At the same time that Dharmadahtu centers across the country are becoming more "Western," some of the ethnic congregations are embracing technology. The International Buddhist Progress Society (IBPS) at 8557 Research Blvd. -- they're the one by the Target who are predominantly from Taiwan -- has launched its own web site at http://www.comland.com/~ibps/ Their U.S. headquarters site, based in southern California, is at http://www.ibps.com

Man Ya, a Buddhist nun, leads IBPS's Austin congregation. She says modern Buddhism is very different from years past. "In the traditional Buddhism, there were monks and nuns who tried to cultivate the high path while having no contact with the outside world. Nowadays, we want Buddhism to be part of every day life. There has been a tremendous change in what has gone on traditionally and what is going on today."

IBPS member Yung Liao agrees, noting that her group's branch of Tibetan Buddhism, Fo Kuang Shan, realizes the significant role of lay people like himself rather than just focusing more on clergy. "We also are connected to our newfound country, the United States. For example, our children are in Austin schools and want things like Christmas trees. Therefore in addition to our practice of Buddhism we also adopt local traditions."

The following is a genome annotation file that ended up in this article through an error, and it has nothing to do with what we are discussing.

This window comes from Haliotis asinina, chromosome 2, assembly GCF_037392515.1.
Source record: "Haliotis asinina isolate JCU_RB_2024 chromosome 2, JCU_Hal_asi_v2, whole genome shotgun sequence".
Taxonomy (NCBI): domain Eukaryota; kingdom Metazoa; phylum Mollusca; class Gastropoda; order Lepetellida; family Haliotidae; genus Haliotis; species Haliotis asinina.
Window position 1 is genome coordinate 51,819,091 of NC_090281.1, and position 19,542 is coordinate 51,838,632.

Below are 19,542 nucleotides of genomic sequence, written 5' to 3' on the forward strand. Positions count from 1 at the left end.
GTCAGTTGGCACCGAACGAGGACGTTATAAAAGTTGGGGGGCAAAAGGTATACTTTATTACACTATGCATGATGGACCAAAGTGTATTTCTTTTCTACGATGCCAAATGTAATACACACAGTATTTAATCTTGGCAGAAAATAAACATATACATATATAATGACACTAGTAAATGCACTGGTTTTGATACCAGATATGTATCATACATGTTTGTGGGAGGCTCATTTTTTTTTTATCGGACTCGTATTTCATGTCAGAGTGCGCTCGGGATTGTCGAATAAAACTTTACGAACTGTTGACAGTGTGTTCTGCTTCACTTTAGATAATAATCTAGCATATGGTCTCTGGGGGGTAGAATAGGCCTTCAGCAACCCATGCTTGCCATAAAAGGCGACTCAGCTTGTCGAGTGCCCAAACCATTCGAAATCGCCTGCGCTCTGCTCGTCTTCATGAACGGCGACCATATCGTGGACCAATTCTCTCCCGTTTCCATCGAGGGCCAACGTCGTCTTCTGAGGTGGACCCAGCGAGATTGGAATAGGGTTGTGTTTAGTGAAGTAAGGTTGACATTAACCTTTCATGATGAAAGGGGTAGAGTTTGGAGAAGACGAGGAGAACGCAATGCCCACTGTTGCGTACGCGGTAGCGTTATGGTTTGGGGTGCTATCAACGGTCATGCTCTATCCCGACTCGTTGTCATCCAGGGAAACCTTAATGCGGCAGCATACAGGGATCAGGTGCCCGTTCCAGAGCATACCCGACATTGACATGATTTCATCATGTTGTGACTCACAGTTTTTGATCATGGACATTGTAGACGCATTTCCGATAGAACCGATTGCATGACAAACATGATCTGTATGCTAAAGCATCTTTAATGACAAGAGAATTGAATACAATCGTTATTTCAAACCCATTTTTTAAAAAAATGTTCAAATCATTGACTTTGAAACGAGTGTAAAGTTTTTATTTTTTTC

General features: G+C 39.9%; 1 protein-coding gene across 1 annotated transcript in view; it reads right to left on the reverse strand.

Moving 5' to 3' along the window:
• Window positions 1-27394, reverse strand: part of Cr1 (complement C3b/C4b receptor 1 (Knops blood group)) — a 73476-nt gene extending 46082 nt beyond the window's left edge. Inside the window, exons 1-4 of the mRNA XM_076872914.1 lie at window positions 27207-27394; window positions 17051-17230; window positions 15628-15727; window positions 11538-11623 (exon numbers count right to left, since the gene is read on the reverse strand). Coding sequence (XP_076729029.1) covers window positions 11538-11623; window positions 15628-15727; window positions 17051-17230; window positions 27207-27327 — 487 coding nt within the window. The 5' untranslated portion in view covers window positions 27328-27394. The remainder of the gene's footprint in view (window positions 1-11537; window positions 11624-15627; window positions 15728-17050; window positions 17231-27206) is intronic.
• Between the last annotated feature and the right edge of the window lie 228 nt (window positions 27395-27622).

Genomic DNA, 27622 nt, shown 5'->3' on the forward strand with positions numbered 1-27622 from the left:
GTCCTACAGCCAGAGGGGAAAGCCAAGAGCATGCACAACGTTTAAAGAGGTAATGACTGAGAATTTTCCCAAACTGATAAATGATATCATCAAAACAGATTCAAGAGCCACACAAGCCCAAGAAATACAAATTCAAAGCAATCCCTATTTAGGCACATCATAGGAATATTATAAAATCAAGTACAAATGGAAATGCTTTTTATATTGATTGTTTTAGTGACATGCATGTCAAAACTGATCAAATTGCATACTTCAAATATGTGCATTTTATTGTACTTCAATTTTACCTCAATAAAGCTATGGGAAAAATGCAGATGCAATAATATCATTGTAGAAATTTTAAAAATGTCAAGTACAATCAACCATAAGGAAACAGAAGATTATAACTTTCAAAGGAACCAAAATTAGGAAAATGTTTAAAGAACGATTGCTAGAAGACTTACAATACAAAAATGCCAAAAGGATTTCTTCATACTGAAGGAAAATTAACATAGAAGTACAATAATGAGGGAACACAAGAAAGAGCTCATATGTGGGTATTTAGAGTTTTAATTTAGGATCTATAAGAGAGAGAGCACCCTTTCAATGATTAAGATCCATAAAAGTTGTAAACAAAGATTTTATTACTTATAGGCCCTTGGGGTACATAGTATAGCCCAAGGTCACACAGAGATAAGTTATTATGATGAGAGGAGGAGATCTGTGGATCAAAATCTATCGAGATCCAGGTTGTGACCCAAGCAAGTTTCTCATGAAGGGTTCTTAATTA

Fo Kuang Shan plans to carry its current, open philosophy over to its new temple at 6720
N. Capitol of Texas Hwy (north of the intersection with RM 2222), when it is completed by April or May, 1997. According to its literature, it will provide "the people of Austin a place and many opportunities to learn and practice Buddhist teachings as well as to discover the richness of cultural diversities." Covering about 20,000 square feet of construction area on an 11-acre site, it will include a main shrine, meditation hall, dining hall, conference room, classrooms, offices, and living quarters.

For more info on Buddhism in Austin, contact: The Dharmadahtu/Shambhala Center, 443-3263; The International Buddhist Progress Society, 836-7459; or The University of Texas Buddhist Society at http://ccwf.cc.utexas.edu/~buddhist/